fiduciary relationships in sacramento real estate

Sacramento Realtors Owe a Fiduciary Relationship to Clients

Real estate market - young Indonesian couple looking for real estate apartment or house to rent or bProtecting a client’s privacy and maintaining a fiduciary relationship are things some Sacramento Realtors most likely never think about but are necessary to do. As a Sacramento REALTOR we have to be continually “on guard” about questions we receive and how we respond to demands made by other people. Just because somebody asks a question does not mean we are required to answer it. I imagine the shared comradery and cooperation among real estate agents blurs certain lines that others may unknowingly cross, but I certainly try not to do it.

Every so often, though, we run across an agent with an agenda to supposedly protect her buyer that can be way out of line, and those agents can make demands that are unreasonable. For example, last year I sold a townhome for a seller near American River and helped her to buy a new home in Elk Grove. She is a professional who travels all over the world, and a very sweet, honest individual.

The buyer’s agent demanded a receipt for repairs that her buyer had requested, and the seller, out of the goodness of her heart, had agreed to undertake. My advice had been to reject the request for repairs, but the seller wanted to do it. We gave the buyer’s agent a copy of the receipt. The agent said she could not read it, even though the rest of us could. The buyer’s agent raised a tremendous ruckus over it and threatened to cancel the escrow while the seller was in Hong Kong and completely unavailable.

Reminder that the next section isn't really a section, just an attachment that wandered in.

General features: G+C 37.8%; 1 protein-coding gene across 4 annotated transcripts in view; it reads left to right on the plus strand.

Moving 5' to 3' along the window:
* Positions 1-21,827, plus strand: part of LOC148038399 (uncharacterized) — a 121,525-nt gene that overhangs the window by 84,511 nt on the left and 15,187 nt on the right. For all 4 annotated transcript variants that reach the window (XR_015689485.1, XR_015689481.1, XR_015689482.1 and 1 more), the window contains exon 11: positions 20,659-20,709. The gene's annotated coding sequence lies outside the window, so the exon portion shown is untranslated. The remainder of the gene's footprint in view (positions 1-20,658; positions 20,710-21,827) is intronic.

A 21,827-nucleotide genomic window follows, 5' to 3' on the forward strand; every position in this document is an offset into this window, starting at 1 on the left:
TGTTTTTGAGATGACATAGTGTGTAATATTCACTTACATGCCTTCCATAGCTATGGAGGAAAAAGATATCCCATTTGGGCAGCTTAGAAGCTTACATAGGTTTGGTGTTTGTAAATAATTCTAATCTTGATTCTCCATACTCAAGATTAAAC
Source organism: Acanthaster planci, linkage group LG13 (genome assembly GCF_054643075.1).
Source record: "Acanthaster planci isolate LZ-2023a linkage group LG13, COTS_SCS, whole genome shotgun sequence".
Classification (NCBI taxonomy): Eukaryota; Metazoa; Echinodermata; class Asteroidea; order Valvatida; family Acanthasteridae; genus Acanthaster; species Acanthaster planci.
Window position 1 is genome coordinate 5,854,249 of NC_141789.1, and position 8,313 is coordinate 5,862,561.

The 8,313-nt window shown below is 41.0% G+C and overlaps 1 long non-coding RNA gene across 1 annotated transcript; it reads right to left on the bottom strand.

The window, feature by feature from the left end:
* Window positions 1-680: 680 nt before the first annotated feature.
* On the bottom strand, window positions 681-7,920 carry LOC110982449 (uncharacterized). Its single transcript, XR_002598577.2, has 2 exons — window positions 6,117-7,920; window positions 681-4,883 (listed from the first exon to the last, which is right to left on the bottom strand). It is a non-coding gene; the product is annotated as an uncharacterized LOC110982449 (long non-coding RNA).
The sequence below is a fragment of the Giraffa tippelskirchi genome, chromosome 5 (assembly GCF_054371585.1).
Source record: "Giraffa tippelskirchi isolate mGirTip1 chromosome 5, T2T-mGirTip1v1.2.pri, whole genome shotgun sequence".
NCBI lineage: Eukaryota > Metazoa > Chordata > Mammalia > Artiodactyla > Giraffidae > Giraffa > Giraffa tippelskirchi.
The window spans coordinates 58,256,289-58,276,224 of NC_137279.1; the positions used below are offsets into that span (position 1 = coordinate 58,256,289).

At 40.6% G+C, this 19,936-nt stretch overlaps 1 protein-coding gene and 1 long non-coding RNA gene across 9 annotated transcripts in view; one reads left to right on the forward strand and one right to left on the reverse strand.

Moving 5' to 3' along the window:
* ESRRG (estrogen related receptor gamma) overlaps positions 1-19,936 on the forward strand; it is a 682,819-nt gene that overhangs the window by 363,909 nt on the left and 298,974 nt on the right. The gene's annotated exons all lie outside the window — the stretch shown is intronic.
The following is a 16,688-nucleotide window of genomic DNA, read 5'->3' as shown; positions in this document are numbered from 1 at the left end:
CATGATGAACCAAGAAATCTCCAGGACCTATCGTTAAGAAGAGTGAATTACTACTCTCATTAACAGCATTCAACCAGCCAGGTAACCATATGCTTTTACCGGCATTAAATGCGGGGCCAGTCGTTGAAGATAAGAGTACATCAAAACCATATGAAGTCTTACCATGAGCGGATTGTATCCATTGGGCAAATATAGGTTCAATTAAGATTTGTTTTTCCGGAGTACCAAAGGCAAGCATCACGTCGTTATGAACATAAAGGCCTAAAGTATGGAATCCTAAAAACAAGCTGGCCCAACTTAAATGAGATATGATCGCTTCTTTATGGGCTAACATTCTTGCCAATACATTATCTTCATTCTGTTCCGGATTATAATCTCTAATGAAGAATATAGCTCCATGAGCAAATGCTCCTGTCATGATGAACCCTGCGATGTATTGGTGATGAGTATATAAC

Honestly, part of me wanted to say go ahead and let your buyer cancel, you jerk, but, no, I owed a fiduciary to the seller to close. I take very seriously my fiduciary relationship with my sellers. Eventually, we were able to produce the original document for the buyer’s agent who, much to our dismay, was still unhappy with the receipt and continued to yelp she could not read it. At that point, the only thing we could advise the agent to do was to buy a pair of reading glasses.

The transaction closed.

In the spirit of cooperation, I often go out of my way to accommodate a buyer’s agent’s request; however, if that request is not in the contract and not in the seller’s best interest, the agent ain’t gonna get it. The agent can stomp his feet and parade up and down in front of my house carrying picket signs for all I care. Sometimes the answer is no, you are not entitled to know the answer. Giving parties to a real estate transaction answers to questions they are not entitled to know can lead to a potential lawsuit, especially if there is an adverse reaction. A Sacramento REALTOR should think before she speaks.

Practicing risk adversity is a good thing. It might not win popularity contests, but it elicits respect. And my clients love me for it.

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